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New security adviser's biggest challenge: Reaching consensus

  • Story Highlights
  • Jim Jones is a former four-star Marine general
  • National security adviser coordinates policy between government agencies
  • National security team will include Hillary Clinton and Defense chief Robert Gates
  • Jones says he see little difference between him and Obama on Iraq policy
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From Jamie McIntyre
CNN Senior Pentagon Correspondent
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WASHINGTON (CNN) -- President-elect Barack Obama's national security adviser, Gen. Jim Jones, said Monday the challenge he will face will be to achieve consensus among the disparate members of the new president's national security team.

Retired Gen. Jim Jones talks to the press in Chicago on Monday.

Retired Gen. Jim Jones talks to the press in Chicago on Monday.

Jones will be working with a number of high-profile Cabinet members, including Sen. Hillary Clinton as the new secretary of state, and Robert Gates, President Bush's current secretary of defense.

Jones said he needs to ensure the president-elect's vision is achieved.

"At the end of the day, [on] the major issues, he will make the decision and everyone will salute smartly and carry it out," Jones said in a phone interview soon after the official announcement in Chicago, Illinois, of Obama's national security team. Video Watch Obama unveil his national security team »

"I think the national security adviser can make certain that the president's priorities are clearly understood and articulated and carried out so that we actually arrive to some conclusion that is well understood and well supported."

In taking the job and in the name of consensus, Jones also had to temper his own opinion on withdrawing from Iraq.

Jones himself was in disagreement with Obama about the senator's proposal to withdraw troops from Iraq within 16 months of taking office as president.

In a 2007 hearing, Jones was asked by Arizona Sen. John McCain about a time frame for withdrawal.

"I think deadlines can work against us. And I think a deadline of this magnitude would be against our national interest," Jones said in testifying to the Senate Armed Services Committee.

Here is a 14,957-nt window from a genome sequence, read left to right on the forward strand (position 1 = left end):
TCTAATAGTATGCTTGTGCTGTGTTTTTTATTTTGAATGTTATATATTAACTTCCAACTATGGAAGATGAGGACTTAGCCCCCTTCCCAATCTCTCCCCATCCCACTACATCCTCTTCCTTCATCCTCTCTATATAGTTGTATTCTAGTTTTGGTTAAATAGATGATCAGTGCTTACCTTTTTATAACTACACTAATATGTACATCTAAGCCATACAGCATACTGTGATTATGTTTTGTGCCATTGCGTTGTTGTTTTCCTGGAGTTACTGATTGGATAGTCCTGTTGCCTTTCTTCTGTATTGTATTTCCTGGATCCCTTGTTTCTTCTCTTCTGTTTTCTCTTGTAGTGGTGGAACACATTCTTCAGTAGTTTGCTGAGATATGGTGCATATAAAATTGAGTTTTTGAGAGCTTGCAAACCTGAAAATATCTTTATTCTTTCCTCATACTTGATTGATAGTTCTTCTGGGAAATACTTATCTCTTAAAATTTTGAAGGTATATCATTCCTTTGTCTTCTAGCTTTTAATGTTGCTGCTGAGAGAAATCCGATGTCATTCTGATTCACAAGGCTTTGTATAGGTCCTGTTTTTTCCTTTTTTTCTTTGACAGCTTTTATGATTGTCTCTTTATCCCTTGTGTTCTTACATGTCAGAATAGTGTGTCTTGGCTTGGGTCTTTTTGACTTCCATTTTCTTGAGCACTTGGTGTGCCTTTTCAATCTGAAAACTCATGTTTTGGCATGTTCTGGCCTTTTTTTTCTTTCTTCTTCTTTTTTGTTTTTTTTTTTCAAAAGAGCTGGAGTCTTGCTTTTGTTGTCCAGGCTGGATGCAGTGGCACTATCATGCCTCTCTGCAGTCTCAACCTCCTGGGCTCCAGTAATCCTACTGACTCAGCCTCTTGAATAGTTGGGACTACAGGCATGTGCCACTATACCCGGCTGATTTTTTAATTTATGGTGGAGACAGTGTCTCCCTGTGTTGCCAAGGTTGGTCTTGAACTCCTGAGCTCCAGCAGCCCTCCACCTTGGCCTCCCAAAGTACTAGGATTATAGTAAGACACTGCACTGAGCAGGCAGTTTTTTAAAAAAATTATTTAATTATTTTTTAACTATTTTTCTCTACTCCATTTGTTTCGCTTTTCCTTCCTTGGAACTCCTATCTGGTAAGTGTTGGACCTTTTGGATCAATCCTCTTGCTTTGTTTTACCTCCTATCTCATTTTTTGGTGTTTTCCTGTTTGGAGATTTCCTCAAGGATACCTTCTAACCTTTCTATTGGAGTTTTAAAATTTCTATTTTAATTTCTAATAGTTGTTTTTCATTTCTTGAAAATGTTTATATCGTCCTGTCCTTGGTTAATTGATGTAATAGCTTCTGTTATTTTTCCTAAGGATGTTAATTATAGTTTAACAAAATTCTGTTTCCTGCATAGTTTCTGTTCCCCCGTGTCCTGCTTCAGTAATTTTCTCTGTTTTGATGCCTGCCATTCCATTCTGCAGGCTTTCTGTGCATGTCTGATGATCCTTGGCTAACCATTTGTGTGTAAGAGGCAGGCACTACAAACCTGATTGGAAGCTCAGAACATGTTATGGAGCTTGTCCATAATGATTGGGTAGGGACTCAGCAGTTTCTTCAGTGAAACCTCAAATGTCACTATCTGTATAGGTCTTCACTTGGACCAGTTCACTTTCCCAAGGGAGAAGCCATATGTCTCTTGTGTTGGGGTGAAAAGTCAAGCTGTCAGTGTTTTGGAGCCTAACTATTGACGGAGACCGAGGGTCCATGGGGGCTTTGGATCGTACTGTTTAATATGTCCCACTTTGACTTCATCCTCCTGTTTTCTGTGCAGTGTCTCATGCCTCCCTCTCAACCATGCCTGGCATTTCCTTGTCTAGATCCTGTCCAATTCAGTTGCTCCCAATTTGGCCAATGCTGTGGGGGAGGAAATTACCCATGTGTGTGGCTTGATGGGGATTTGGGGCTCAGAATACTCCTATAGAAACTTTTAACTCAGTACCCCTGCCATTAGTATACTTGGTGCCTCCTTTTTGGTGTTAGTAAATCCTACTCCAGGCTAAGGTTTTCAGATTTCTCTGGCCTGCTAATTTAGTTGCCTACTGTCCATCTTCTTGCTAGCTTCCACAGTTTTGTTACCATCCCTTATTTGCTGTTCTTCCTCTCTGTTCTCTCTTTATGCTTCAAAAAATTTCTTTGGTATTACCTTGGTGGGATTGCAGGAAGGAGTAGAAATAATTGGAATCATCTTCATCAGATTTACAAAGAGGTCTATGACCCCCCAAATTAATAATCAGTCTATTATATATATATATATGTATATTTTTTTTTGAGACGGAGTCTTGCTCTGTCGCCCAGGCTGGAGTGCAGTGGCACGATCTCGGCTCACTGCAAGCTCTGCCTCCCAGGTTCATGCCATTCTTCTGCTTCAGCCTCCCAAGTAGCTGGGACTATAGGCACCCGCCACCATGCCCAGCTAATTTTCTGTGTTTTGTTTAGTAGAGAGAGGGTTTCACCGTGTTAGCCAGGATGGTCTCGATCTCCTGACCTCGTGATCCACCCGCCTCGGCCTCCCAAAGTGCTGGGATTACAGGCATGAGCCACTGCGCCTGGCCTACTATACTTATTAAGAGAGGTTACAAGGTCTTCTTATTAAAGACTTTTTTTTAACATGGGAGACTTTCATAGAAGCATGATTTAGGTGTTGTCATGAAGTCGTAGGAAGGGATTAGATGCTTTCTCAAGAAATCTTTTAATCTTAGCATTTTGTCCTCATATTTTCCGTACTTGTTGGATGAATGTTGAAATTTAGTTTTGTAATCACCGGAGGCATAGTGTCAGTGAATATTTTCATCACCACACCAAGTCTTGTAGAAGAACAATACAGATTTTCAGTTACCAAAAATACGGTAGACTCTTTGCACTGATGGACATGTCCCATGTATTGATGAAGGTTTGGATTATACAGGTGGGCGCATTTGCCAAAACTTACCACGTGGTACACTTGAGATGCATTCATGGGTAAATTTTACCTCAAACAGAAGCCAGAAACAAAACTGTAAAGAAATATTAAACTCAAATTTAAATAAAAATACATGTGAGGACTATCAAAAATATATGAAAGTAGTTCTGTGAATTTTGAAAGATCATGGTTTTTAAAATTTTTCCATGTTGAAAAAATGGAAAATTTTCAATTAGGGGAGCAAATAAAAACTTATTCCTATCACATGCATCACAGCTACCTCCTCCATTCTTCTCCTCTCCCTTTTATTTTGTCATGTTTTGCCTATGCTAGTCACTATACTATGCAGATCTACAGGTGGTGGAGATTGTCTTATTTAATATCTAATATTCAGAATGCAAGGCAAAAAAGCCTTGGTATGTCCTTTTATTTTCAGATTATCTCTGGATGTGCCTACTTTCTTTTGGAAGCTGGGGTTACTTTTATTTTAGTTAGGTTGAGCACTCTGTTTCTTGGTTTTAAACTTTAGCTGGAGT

But Jones said the recent Status of Forces Agreement (SOFA) with the Iraqi government diminished that difference of opinion. Among other things, the agreement calls for the U.S. to remove all troop from Iraq by the end of 2011.

"We have talked about it privately," Jones said. "The new SOFA agreement, as the president-elect explained this morning, gives us a pathway to work in. So, I don't know of anything that would put us at odds."

Jones said his role as national security adviser will be to bring together all the different elements of national security so the president "can make an informed decision based on the input from all elements that should be involved in the decision."

"I do believe that we are looking at a different sort of national security approach. It is much more comprehensive. ... So we are going to have to be more familiar with not just [Defense Department] issues and [State Department] issues, but also with outside energy issues and figure out how you coordinate this thing," he said.

"If it takes some articulation, I am certainly happy to do it. But my role, my goal, is to be as supportive as I can and see how that works out."


Jones' decision to once again enter public service came after talking it over with his family over the long holiday weekend.

"I think it is really important to be able to respond in the affirmative if you are asked to serve," he said. "Once I got my family organized and talked about it over Thanksgiving. ... I received their encouragement and support."

CNN's Adam Levine contributed to this report.

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